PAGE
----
Saturday, 4 July 2015

Insects Are Marvels of Engineering, BBC Says

A great green bush-cricket (Tettigonia viridissima). Image courtesy of Fritz Geller-Grimm, Creative Commons.

Joel Kontinen

A new BBC article describes insects as “incredible acrobats.” Reporting from the Society for Experimental Biology's annual meeting in Prague, Victoria Gill writes:

“Insects solve some pretty wacky biological problems, says Dr Gregory Sutton.

And he should know. For almost a decade, he has been using high-speed cameras to reveal the secrets of the most acrobatic of the world's invertebrates.

Along with his colleagues at the Universities of Bristol and Cambridge, he is working out how fleas, locusts and even praying mantises take to the air.

She describes insects as super-jumpers:

One of the problems these super-jumpers have is that to use a jump as an evasive manoeuvre, they must accelerate in a very short space of time.

A flea, for example, releases the energy in its legs in one thousandth of a second. A more robust grasshopper manages the feat in 30 thousandths of a second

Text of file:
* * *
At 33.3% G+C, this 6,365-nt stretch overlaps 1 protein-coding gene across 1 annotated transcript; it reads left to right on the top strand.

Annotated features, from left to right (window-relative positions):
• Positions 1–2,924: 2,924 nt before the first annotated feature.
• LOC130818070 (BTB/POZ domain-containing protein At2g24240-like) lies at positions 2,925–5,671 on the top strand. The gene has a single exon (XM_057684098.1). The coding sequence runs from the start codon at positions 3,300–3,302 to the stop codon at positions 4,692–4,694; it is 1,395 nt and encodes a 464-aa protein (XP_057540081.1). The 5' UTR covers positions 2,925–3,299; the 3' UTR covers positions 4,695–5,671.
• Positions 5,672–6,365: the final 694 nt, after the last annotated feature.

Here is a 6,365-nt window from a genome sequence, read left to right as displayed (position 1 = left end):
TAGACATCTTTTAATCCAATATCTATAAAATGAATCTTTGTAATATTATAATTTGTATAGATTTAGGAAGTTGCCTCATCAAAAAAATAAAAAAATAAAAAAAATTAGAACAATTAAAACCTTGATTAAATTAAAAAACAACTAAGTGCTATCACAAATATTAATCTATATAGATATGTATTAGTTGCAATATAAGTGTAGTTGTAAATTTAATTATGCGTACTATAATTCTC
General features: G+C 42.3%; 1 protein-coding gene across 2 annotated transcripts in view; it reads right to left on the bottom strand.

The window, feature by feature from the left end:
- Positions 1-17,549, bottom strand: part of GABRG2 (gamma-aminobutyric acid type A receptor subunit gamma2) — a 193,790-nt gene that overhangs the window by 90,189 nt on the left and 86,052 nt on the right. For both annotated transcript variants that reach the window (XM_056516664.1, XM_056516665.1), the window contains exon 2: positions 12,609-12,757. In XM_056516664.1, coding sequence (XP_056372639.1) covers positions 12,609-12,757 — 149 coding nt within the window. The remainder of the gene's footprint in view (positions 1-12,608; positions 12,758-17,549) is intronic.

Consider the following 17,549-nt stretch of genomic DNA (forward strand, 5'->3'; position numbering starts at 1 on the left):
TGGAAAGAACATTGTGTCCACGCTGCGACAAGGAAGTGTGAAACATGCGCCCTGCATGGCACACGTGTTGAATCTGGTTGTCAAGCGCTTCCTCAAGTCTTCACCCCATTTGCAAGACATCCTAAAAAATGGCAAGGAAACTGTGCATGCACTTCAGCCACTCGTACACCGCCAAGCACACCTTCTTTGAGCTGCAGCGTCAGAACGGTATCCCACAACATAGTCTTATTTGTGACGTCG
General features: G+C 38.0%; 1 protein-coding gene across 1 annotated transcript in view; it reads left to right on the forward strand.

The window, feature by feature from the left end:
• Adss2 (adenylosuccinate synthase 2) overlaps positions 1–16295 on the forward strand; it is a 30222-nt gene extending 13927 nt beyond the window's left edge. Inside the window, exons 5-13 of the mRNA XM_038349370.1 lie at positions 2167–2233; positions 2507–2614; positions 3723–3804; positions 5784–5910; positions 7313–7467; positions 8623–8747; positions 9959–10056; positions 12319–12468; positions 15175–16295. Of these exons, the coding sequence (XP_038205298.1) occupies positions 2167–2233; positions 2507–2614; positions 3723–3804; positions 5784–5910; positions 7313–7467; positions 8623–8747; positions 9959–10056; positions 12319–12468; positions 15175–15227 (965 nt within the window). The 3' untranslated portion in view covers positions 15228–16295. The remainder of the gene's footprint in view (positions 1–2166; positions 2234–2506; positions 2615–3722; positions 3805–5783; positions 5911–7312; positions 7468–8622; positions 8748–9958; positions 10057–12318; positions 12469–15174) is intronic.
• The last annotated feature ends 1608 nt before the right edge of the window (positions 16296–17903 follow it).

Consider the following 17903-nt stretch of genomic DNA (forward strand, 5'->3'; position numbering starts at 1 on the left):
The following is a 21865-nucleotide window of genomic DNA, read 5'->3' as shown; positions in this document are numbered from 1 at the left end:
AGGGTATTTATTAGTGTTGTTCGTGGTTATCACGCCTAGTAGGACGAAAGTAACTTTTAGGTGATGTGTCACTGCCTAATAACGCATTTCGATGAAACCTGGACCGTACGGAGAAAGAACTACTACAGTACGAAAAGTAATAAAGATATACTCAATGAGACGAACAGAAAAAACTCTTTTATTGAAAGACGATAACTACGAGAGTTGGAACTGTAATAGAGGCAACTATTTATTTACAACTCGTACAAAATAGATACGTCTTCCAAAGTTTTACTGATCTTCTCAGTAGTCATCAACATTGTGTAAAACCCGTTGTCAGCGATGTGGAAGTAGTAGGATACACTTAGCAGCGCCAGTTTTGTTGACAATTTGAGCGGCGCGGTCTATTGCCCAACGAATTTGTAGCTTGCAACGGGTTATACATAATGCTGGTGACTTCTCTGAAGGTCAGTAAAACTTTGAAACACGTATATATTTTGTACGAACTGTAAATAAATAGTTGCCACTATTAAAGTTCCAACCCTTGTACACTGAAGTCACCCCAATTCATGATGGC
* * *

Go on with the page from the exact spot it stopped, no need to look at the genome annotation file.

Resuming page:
We would not expect such feats in a Darwinian world produced by a blind watchmaker that is primarily concerned with survival.

Had the trait evolved gradually, predators would have had the time to finish them off.

However, in a world that manifests the handiwork of a benevolent Creator who cares for the animal kingdom, we would expect animals to be very intelligently designed to cope in at times a harsh post-Fall world.

Complexity does not just happen – it has to be designed.

In 2013 Dr. Sutton published a paper in Science with neurobiologist Malcolm Burrows of the University of Cambridge on the amazing mechanical gears in the planthopper Issus coleoptratus.


Gill, Victoria. 2015. Why insects are marvels of engineering. BBC news (3 July).